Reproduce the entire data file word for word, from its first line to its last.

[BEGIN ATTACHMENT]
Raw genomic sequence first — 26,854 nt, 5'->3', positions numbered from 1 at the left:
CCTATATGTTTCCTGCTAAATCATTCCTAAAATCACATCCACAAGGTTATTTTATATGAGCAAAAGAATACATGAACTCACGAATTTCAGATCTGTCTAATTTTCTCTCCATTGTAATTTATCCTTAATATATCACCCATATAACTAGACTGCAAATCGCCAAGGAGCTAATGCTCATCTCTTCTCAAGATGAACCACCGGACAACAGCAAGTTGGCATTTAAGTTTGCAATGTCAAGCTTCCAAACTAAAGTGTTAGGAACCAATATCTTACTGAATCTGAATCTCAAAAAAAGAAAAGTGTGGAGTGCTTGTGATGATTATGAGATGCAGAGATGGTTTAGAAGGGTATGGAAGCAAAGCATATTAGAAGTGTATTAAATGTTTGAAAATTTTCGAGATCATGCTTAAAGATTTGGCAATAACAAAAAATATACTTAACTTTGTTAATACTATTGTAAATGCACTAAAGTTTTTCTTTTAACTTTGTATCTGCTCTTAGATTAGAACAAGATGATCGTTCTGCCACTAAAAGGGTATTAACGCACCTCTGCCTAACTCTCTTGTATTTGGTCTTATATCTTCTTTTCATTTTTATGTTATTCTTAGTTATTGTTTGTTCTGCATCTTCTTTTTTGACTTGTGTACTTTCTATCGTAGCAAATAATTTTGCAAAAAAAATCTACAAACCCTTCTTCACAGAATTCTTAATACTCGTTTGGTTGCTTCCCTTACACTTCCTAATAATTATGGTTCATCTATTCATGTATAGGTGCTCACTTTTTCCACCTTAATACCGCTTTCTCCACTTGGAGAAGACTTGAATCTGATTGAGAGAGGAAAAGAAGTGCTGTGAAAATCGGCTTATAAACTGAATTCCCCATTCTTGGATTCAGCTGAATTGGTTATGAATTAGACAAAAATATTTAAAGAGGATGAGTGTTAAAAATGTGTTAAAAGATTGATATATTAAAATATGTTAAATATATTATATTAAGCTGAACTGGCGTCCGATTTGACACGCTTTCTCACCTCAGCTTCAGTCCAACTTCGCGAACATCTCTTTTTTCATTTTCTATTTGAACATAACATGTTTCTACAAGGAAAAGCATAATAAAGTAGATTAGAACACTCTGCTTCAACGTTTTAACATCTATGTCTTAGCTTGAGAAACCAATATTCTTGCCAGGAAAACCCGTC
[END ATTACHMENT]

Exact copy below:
Raw genomic sequence first — 26,854 nt, 5'->3', positions numbered from 1 at the left:
CCTATATGTTTCCTGCTAAATCATTCCTAAAATCACATCCACAAGGTTATTTTATATGAGCAAAAGAATACATGAACTCACGAATTTCAGATCTGTCTAATTTTCTCTCCATTGTAATTTATCCTTAATATATCACCCATATAACTAGACTGCAAATCGCCAAGGAGCTAATGCTCATCTCTTCTCAAGATGAACCACCGGACAACAGCAAGTTGGCATTTAAGTTTGCAATGTCAAGCTTCCAAACTAAAGTGTTAGGAACCAATATCTTACTGAATCTGAATCTCAAAAAAAGAAAAGTGTGGAGTGCTTGTGATGATTATGAGATGCAGAGATGGTTTAGAAGGGTATGGAAGCAAAGCATATTAGAAGTGTATTAAATGTTTGAAAATTTTCGAGATCATGCTTAAAGATTTGGCAATAACAAAAAATATACTTAACTTTGTTAATACTATTGTAAATGCACTAAAGTTTTTCTTTTAACTTTGTATCTGCTCTTAGATTAGAACAAGATGATCGTTCTGCCACTAAAAGGGTATTAACGCACCTCTGCCTAACTCTCTTGTATTTGGTCTTATATCTTCTTTTCATTTTTATGTTATTCTTAGTTATTGTTTGTTCTGCATCTTCTTTTTTGACTTGTGTACTTTCTATCGTAGCAAATAATTTTGCAAAAAAAATCTACAAACCCTTCTTCACAGAATTCTTAATACTCGTTTGGTTGCTTCCCTTACACTTCCTAATAATTATGGTTCATCTATTCATGTATAGGTGCTCACTTTTTCCACCTTAATACCGCTTTCTCCACTTGGAGAAGACTTGAATCTGATTGAGAGAGGAAAAGAAGTGCTGTGAAAATCGGCTTATAAACTGAATTCCCCATTCTTGGATTCAGCTGAATTGGTTATGAATTAGACAAAAATATTTAAAGAGGATGAGTGTTAAAAATGTGTTAAAAGATTGATATATTAAAATATGTTAAATATATTATATTAAGCTGAACTGGCGTCCGATTTGACACGCTTTCTCACCTCAGCTTCAGTCCAACTTCGCGAACATCTCTTTTTTCATTTTCTATTTGAACATAACATGTTTCTACAAGGAAAAGCATAATAAAGTAGATTAGAACACTCTGCTTCAACGTTTTAACATCTATGTCTTAGCTTGAGAAACCAATATTCTTGCCAGGAAAACCCGTC